Our tastes, it may be, did not dovetail:
    All I know is, we ne’er shall be
    Hero and heroine of a love-tale.

  32. Love

    by C. S. Calverley

    Canst thou love me, lady?
    I’ve not learn’d to woo:
    Thou art on the shady
    Side of sixty too.
    Still I love thee dearly!
    Thou hast lands and pelf:
    But I love thee merely
    Merely for thyself.

    Wilt thou love me, fairest?
    Though thou art not fair;
    And I think thou wearest
    Someone-else’s hair.
    Thou could’st love, though, dearly:
    And, as I am told,
    Thou art very nearly
    Worth thy weight, in gold.

    Dost thou love me, sweet one?
    Tell me that thou dost!
    Women fairly beat one,
    But I think thou must.
    Thou art loved so dearly:
    I am plain, but then
    Thou (to speak sincerely)
    Art as plain again.

    Love me, bashful fairy!
    I’ve an empty purse:
    And I’ve “moods,” which vary;
    Mostly for the worse.
    Still, I love thee dearly:
    Though I make (I feel)
    Love a little queerly,
    I’m as true as steel.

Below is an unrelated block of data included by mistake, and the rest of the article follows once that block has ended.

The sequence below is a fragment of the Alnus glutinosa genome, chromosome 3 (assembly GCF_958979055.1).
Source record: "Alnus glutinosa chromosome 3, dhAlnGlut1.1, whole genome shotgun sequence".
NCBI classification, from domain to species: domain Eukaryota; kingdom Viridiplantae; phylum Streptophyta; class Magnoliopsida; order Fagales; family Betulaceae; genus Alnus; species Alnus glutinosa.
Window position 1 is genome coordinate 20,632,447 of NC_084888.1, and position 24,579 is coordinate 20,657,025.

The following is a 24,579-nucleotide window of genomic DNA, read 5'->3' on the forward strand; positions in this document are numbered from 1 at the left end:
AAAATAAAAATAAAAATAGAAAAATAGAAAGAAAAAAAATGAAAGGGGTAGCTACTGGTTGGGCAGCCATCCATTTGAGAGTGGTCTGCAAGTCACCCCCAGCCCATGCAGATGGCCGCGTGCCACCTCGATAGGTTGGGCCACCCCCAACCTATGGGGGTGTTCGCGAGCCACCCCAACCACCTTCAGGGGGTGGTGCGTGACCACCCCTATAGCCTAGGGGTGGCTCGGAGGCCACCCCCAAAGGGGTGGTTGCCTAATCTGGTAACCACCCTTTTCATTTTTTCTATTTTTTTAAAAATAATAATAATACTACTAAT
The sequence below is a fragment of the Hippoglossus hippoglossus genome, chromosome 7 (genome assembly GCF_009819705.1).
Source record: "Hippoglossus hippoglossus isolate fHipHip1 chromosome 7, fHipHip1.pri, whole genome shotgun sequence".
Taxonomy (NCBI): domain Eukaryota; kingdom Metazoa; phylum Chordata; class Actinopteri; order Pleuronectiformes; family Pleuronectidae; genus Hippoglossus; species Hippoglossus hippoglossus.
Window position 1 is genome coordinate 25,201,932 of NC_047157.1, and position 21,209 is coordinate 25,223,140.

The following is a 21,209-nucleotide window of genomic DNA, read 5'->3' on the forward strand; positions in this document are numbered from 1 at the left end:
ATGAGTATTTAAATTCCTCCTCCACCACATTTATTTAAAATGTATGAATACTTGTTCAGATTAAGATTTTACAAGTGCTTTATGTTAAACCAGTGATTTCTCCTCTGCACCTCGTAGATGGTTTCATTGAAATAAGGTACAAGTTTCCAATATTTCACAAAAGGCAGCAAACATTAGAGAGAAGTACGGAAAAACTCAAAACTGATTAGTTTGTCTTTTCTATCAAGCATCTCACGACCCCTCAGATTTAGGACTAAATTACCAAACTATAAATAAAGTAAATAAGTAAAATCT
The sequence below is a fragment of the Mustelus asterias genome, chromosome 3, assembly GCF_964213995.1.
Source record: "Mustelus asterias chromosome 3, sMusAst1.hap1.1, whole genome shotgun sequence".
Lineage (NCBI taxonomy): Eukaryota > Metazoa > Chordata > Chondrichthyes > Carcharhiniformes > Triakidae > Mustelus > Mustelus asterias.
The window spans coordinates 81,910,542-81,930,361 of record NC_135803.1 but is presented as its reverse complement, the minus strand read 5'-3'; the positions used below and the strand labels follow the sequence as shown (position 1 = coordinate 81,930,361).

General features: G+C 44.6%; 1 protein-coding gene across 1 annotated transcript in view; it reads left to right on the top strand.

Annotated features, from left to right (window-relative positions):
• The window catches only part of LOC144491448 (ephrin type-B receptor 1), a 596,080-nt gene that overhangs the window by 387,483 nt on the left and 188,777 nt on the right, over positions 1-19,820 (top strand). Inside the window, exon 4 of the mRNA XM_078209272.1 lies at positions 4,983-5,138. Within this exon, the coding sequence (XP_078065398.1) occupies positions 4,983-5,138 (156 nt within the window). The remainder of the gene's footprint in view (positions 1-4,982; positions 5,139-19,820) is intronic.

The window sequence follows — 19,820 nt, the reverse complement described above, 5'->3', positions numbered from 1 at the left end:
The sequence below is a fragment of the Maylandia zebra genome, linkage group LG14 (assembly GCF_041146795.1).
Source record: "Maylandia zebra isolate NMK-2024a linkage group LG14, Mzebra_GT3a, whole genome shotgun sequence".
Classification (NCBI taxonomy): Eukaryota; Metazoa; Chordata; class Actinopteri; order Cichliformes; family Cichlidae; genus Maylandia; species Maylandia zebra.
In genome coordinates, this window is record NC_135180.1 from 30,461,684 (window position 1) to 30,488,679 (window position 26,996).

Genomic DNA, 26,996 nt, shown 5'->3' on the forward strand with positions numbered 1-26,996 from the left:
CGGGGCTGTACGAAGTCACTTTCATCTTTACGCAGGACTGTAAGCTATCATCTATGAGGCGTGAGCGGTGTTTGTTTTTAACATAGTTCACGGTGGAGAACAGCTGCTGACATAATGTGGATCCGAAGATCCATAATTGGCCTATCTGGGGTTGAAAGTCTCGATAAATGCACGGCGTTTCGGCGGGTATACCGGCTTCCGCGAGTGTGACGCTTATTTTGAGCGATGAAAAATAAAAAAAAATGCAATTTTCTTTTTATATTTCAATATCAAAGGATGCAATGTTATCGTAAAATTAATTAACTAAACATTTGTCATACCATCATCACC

Love me, swear to love me
    (As, you know, they do)
    By yon heaven above me
    And its changeless blue.
    Love me, lady, dearly,
    If you’ll be so good;
    Though I don’t see clearly
    On what ground you should.

    Love me—ah or love me
    Not, but be my bride!
    Do not simply shove me
    (So to speak) aside!
    P’raps it would be dearly
    Purchased at the price;
    But a hundred yearly
    Would be very nice.

  33. The Hidden Name

    by Hannah Flagg Gould

    She loved; but her bosom had buried the dart;
    And there, while she strove to conceal it,
    Its point had engraven his NAME on her heart
    Too deep for her lips to reveal it.

    She wept; but the world knew it not, for her eye,
    Of joy's playful sunlight would borrow
    A few dazzling beams, when another was by,
    To drink up the dew-drops of sorrow.

    She grieved; and in secret the sigh would release,
    That long in her breast had been stifled.